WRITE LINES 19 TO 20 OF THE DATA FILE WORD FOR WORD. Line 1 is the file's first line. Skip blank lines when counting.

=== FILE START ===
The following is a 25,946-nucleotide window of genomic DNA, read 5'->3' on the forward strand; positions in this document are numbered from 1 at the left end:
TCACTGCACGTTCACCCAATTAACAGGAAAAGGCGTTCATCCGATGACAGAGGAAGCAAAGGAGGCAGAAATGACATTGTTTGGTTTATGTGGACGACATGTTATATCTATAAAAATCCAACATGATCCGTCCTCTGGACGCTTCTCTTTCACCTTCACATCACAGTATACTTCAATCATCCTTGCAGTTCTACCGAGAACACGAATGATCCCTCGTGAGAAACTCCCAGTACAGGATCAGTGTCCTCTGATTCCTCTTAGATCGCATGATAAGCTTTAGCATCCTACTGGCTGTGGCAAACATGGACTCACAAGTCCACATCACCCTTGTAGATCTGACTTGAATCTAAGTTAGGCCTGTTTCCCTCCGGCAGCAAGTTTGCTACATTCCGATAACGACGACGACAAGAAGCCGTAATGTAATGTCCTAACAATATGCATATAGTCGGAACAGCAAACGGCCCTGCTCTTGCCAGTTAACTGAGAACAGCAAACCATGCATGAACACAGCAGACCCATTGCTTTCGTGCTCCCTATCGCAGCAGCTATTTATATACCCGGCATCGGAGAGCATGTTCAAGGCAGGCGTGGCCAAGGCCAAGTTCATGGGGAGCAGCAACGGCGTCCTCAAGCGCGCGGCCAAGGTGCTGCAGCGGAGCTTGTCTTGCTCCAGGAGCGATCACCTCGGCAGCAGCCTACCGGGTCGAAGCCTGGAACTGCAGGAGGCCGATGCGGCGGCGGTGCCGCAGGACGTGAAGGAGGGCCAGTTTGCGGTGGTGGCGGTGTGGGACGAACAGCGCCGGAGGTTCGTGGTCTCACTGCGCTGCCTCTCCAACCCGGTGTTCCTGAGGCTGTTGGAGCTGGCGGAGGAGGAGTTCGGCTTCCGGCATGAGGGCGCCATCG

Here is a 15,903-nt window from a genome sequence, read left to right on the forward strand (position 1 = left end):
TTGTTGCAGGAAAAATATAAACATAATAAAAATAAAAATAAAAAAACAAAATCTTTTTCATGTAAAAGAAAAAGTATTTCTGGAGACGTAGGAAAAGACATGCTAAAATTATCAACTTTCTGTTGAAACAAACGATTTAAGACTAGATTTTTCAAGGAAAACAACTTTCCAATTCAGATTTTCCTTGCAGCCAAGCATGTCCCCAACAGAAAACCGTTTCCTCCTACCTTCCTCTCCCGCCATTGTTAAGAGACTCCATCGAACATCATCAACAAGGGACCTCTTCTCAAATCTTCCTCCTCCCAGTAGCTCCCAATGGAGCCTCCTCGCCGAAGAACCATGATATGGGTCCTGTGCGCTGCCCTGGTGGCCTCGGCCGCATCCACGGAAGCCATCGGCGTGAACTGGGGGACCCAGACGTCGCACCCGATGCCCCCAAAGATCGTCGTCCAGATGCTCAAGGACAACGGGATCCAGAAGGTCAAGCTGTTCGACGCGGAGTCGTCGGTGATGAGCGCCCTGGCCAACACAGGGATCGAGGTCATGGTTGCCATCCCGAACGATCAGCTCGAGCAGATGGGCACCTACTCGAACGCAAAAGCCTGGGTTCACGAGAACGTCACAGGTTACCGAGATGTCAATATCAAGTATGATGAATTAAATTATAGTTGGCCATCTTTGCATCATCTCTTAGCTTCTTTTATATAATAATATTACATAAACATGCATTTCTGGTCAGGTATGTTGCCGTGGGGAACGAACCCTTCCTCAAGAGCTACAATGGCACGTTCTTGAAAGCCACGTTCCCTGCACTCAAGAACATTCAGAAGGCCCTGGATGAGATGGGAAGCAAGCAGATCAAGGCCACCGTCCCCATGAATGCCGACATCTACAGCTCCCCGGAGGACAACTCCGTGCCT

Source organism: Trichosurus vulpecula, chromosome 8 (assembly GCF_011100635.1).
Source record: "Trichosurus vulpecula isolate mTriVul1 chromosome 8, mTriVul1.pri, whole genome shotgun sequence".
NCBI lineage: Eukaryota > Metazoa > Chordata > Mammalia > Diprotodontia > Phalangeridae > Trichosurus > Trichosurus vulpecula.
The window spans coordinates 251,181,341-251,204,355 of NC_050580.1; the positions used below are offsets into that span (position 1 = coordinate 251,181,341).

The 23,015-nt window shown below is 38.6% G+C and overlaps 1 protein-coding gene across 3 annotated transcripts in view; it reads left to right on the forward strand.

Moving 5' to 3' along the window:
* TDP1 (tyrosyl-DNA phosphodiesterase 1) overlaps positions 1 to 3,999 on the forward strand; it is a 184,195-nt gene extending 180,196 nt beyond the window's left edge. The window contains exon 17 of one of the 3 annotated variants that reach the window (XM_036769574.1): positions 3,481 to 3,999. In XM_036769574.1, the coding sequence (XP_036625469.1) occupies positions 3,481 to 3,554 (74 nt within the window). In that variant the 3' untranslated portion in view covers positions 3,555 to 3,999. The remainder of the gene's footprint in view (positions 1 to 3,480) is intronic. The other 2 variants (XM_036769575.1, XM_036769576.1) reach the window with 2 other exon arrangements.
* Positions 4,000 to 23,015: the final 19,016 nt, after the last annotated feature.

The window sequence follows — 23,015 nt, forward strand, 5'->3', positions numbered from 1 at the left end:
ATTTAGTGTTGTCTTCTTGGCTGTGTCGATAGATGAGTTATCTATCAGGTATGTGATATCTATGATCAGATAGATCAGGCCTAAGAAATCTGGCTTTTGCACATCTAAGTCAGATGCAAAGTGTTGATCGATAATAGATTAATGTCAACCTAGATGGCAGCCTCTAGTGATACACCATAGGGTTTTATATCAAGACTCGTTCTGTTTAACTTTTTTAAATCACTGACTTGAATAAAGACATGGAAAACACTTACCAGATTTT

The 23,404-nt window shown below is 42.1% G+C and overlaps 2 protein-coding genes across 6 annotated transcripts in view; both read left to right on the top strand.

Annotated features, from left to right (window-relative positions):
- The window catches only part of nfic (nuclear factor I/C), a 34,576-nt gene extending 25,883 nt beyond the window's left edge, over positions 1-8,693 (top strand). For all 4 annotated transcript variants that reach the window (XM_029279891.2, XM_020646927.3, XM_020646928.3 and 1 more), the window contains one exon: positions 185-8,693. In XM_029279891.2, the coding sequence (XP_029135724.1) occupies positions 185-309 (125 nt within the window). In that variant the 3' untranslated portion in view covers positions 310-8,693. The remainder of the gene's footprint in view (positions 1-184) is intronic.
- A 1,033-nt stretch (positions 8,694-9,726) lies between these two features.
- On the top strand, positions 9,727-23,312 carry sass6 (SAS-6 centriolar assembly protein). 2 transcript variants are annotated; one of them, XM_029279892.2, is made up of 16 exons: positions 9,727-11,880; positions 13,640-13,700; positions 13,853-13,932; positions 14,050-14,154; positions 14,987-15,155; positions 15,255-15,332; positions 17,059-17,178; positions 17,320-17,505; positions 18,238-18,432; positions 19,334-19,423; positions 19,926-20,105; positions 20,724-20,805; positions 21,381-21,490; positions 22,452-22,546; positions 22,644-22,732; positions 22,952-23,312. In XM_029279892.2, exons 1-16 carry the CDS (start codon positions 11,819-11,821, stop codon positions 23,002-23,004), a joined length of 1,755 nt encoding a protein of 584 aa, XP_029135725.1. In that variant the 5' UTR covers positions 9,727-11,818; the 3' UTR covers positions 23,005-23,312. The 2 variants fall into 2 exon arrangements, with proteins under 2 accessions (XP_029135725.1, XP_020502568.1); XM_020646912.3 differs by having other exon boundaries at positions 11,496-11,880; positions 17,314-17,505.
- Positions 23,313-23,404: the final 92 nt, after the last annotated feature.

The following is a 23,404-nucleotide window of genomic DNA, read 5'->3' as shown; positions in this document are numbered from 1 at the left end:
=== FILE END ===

- On the top strand, positions 9,727-23,312 carry sass6 (SAS-6 centriolar assembly protein). 2 transcript variants are annotated; one of them, XM_029279892.2, is made up of 16 exons: positions 9,727-11,880; positions 13,640-13,700; positions 13,853-13,932; positions 14,050-14,154; positions 14,987-15,155; positions 15,255-15,332; positions 17,059-17,178; positions 17,320-17,505; positions 18,238-18,432; positions 19,334-19,423; positions 19,926-20,105; positions 20,724-20,805; positions 21,381-21,490; positions 22,452-22,546; positions 22,644-22,732; positions 22,952-23,312. In XM_029279892.2, exons 1-16 carry the CDS (start codon positions 11,819-11,821, stop codon positions 23,002-23,004), a joined length of 1,755 nt encoding a protein of 584 aa, XP_029135725.1. In that variant the 5' UTR covers positions 9,727-11,818; the 3' UTR covers positions 23,005-23,312. The 2 variants fall into 2 exon arrangements, with proteins under 2 accessions (XP_029135725.1, XP_020502568.1); XM_020646912.3 differs by having other exon boundaries at positions 11,496-11,880; positions 17,314-17,505.
- Positions 23,313-23,404: the final 92 nt, after the last annotated feature.